By Natalia Gurevich, SWHR Communications Assistant
Depression is twice as common in women than in men, and is predicted to be the second leading cause of global mortality and disability by 2020 . The majority of older adults with depression or decreased cognitive function due to a medical disease, like dementia, are women . While it is clear that gender differences are a contributing factor in mental illness, diagnostics and treatments still lack enough comprehensive research.
According to the American Psychological Association (APA), women are more likely to be diagnosed with anxiety or depression than men . Approximately 12 million women in the U.S. experience depression each year, and about one in every eight women develop clinical depression during their lifetime . Despite knowing this information, the causes and compounding factors are widely unknown, because large gaps still exist in our understanding. More research is needed to address these gaps.
Diagnosing mental illness can be more complex than diagnosing physical illness. “The DSM (the APA’s classification and diagnostic tool for psychiatric diagnoses) is built around the subjective rendering of symptoms from the patient to the clinician,” said Andrew Sperling, JD, Director of Federal Legislative Advocacy at the National Alliance on Mental Illness at SWHR’s Second Annual Gala Symposium . “We would never diagnose heart disease on the basis of a cardiologist asking a patient on a scale of 1 to 10, how bad is your chest pain?” 
The brain is nuanced and reflects different patterns based on age, gender, and a variety of other factors. Therefore, it is incredibly important to have the best possible information available when attempting to diagnose or treat mental illness. This requires conducting studies that reflect the diverse populations affected by mental illness. Despite advances made in the past decade, women are still underrepresented in clinical trials, including psychiatry .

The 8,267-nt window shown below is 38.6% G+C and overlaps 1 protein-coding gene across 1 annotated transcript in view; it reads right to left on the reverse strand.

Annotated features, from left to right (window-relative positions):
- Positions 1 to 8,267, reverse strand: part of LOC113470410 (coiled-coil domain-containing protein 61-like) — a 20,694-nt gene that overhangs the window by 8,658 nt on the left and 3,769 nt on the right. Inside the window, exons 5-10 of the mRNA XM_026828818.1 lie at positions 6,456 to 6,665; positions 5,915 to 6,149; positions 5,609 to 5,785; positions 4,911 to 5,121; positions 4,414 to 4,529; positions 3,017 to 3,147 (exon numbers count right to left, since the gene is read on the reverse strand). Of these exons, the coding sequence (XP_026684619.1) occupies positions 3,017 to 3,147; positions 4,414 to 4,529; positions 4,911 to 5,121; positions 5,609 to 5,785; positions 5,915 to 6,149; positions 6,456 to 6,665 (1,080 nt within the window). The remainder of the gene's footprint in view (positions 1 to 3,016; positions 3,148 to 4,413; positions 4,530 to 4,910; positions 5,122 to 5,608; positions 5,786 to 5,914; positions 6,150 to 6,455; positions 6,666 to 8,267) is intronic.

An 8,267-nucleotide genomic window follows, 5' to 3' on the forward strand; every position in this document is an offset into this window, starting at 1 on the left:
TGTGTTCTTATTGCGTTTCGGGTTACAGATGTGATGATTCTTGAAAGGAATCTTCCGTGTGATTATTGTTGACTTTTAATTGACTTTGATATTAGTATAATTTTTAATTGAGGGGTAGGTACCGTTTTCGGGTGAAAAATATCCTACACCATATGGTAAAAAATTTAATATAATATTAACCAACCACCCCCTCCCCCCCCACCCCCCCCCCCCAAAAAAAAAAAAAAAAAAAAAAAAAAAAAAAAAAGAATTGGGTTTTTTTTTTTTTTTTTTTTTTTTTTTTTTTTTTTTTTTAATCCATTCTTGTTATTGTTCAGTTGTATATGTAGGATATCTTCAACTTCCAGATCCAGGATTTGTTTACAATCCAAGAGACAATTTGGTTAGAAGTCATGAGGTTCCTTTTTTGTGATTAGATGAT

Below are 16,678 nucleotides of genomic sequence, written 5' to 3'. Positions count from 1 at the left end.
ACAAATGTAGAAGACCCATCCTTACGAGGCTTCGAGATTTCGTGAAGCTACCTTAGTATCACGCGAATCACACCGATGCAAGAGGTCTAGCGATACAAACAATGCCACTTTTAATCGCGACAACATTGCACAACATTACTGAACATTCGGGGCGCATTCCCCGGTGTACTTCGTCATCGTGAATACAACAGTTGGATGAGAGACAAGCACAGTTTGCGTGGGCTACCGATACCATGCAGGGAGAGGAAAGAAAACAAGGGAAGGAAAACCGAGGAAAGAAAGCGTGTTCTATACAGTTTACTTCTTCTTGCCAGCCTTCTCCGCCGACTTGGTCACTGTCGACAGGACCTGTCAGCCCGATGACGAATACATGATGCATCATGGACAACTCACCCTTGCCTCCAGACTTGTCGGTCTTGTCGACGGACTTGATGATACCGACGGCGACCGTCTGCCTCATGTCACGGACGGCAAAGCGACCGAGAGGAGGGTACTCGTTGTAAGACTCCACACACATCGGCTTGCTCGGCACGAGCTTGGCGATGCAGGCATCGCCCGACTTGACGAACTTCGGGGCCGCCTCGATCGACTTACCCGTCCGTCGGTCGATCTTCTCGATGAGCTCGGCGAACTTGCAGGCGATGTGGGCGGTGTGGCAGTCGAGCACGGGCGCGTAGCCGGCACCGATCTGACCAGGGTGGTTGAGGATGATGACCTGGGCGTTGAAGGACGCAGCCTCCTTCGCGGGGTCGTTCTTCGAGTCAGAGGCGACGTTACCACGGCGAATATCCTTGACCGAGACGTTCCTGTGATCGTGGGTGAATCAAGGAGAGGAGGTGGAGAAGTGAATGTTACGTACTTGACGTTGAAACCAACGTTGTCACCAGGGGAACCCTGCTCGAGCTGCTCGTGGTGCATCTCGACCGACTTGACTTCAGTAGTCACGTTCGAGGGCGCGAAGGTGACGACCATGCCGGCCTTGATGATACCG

A variety of factors cause lack of diversity in clinical trial subjects. For some it is as simple as lack of access, no means for transportation, or the inability to leave work to attend the study. For certain minority groups, these can include fears of immigration repercussions, fear of a lack of confidentiality, or lack of trust from past mistreatment in medical studies . Women also have difficulty joining medical studies if they are pregnant, as most studies don’t want to risk harming the fetus . Some individuals are afraid of the stigma attached to mental illness, and want to avoid any association . To better serve populations affected by mental illnesses through better tailored diagnoses, treatment, and care, research needs to include more diversity. It is incredibly important for women of all backgrounds to participate in these studies and trials.
The Society for Women’s Health Research (SWHR®) has always advocated strongly for diversity and greater inclusion of women in clinical trials. We believe mental health should be a high national priority. Psychiatric research should accurately reflect the affected population in order for everyone to receive the best possible care they need. Click here to learn more about SWHR’s work in clinical trials.
- Andrew Sperling, JD, Director of Federal Legislative Advocacy, National Alliance on Mental Health. The Society for Women’s Health Research Second Annual Gala Symposium: The State of Women’s Health. March 22, 2017.
You Might Also Like
The Society for Women’s Health Research (SWHR ®) is a national non-profit based in Washington D.C. that is widely recognized as the thought-leader in promoting research on biological differences in disease and is dedicated to transforming women’s health through science, advocacy, and education.